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Standalone deployments

This document will show how standalone deployments work with the Mender client, where no Mender server is used and the deployments are triggered at the device, either manually in the terminal or by custom scripts. This can be useful in order to deploy updates to devices which do not have network connectivity or are updated through external storage like a USB stick.

For an explanation of the difference between managed and standalone deployments, please see Modes of operation.

Note that state scripts are a feature of managed mode. State scripts are not executed when running Mender in standalone mode.

Setting Mender up for standalone mode

The Mender client will by default run in managed mode, i.e. connected to a Mender server. In managed mode, mender runs as a daemon on the device.

If you would like to run Mender in standalone mode, the only difference is that you must make sure that the Mender client does not run as a daemon. In most cases this will entail disabling or removing any systemd unit that starts the Mender client.

Building standalone images

When building a Mender Yocto Project image, you can ensure Mender runs in standalone mode by following the image configuration steps to make sure Mender does not run as a system service before building.

From the Yocto Project build output configured as above you will get two image types that work in standalone mode.

The first is a disk image that is used to flash to the entire disk of the device, i.e. do the initial device storage provisioning. meta-mender creates these files with a .sdimg suffix, so they are easy to recognize. This file contains all the partitions of the given storage device, as described in Partition layout. Please see Provisioning a new device for steps how to provision the device storage using the *.sdimg image.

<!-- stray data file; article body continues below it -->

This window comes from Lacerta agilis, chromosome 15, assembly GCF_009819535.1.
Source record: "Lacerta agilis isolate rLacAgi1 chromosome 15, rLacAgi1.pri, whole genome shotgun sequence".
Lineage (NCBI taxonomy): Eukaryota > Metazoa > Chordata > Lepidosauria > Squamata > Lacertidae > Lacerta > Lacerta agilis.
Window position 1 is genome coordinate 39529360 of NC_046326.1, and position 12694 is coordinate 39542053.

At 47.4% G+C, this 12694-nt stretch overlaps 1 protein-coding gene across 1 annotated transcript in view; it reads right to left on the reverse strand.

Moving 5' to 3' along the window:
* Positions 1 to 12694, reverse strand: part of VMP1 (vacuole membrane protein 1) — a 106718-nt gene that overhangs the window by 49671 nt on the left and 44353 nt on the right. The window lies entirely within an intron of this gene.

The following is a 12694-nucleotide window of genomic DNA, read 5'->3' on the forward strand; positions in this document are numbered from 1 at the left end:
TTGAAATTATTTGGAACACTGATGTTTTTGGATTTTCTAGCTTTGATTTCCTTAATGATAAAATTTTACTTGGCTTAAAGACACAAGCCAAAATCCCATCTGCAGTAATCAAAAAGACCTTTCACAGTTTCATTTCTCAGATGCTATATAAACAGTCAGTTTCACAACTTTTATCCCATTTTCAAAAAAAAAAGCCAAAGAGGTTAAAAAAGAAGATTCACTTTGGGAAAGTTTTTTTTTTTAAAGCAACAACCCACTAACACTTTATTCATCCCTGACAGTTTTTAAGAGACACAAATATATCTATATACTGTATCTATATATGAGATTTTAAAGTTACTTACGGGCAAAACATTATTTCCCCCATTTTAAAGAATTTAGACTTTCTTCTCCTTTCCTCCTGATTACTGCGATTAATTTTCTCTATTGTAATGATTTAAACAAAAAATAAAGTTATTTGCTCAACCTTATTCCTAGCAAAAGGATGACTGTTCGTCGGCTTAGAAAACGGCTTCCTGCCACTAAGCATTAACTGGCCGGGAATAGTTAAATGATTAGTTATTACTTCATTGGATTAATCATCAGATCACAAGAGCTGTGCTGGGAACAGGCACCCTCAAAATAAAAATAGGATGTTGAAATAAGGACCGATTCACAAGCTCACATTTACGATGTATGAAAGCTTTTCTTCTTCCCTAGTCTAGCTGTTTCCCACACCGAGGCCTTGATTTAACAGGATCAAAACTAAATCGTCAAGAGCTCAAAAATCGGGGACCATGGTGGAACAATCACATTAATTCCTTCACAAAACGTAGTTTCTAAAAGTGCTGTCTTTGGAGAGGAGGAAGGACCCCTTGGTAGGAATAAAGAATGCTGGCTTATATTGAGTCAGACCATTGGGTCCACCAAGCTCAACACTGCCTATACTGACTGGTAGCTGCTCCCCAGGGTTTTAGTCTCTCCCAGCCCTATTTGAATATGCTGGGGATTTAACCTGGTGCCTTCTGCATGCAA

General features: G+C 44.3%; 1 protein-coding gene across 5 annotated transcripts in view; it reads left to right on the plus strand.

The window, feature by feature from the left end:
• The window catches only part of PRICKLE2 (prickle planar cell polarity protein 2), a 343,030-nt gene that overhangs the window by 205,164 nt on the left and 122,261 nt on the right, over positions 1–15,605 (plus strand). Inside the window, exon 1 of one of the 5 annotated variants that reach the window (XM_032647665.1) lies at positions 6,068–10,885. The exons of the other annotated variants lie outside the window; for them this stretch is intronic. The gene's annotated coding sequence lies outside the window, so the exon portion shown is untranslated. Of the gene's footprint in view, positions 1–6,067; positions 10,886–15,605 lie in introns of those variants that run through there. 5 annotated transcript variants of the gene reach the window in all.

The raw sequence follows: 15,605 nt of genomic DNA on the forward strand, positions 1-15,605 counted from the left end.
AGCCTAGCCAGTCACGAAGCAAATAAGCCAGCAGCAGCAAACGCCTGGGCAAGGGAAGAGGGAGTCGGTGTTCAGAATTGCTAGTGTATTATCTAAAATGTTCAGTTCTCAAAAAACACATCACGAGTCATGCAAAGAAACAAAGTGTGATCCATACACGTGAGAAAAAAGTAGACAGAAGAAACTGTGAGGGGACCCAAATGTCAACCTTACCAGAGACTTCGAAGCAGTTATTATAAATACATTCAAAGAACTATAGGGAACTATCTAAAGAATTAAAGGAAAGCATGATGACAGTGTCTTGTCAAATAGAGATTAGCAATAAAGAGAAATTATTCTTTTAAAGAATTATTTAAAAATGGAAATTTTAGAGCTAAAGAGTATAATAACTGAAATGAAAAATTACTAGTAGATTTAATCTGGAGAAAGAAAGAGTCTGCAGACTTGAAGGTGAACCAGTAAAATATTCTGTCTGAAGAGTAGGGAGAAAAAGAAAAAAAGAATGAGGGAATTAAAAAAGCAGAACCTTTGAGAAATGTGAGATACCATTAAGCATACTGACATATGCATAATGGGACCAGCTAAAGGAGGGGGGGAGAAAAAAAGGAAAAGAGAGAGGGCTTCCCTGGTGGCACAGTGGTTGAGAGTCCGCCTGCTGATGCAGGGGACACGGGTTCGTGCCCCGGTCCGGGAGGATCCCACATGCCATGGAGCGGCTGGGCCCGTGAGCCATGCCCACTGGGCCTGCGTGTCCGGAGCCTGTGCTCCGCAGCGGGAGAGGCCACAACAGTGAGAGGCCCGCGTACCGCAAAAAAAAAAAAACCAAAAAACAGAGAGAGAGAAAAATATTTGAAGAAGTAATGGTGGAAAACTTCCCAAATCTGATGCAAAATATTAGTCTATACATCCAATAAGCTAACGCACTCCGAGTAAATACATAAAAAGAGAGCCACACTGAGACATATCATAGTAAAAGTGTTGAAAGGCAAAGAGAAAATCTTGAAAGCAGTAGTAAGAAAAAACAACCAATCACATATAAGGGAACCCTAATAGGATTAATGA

Secondly, you will get an Artifact file that is used for deployments with Mender, and it is recognized by its .mender suffix. See Mender Artifacts for a more detailed overview.

Deploy an Artifact to a device

After provisioning the device with the disk image (.sdimg file) and building a new Artifact (.mender file), you can trigger a deployment of the Artifact. To deploy the new Artifact to your device, run the following command in the device terminal:

mender -rootfs <URI>

<URI> can be any type of file-based storage or a https URL. For example, if you are updating from a USB stick, you could use /mnt/usb1/release1.mender. To use http, simply replace it with a URL like https://fileserver.example.com/mender/release1.mender.

Mender will download the new Artifact, process its metadata information, extract the contents and write it to the inactive rootfs partition. It will configure the bootloader to boot into it on the next reboot. This will likely take several minutes to complete, depending on the performance of your device and the size of the Artifact. Note that Mender does not use any temporary space, it streams the Artifact.

To run the newly deployed rootfs image, simply reboot your device:

reboot

Your device should boot into the newly deployed rootfs.

Make the deployment permanent

If you are happy with the deployment, you can make it permanent by running the following command in your device terminal:

mender -commit

By running this command, Mender will configure the bootloader to persistently boot from this newly written deployment. To deploy another update, simply run mender -rootfs <URI> again, then reboot and commit.

If we reboot the device again without running mender -commit, it will boot into the previous rootfs partition that is known to be working (where we deployed the update from). This ensures a robust update process in cases where the newly deployed rootfs does not boot or otherwise has issues that we want to roll back from. Also note that it is possible to automate deployments by running the Mender client as a daemon.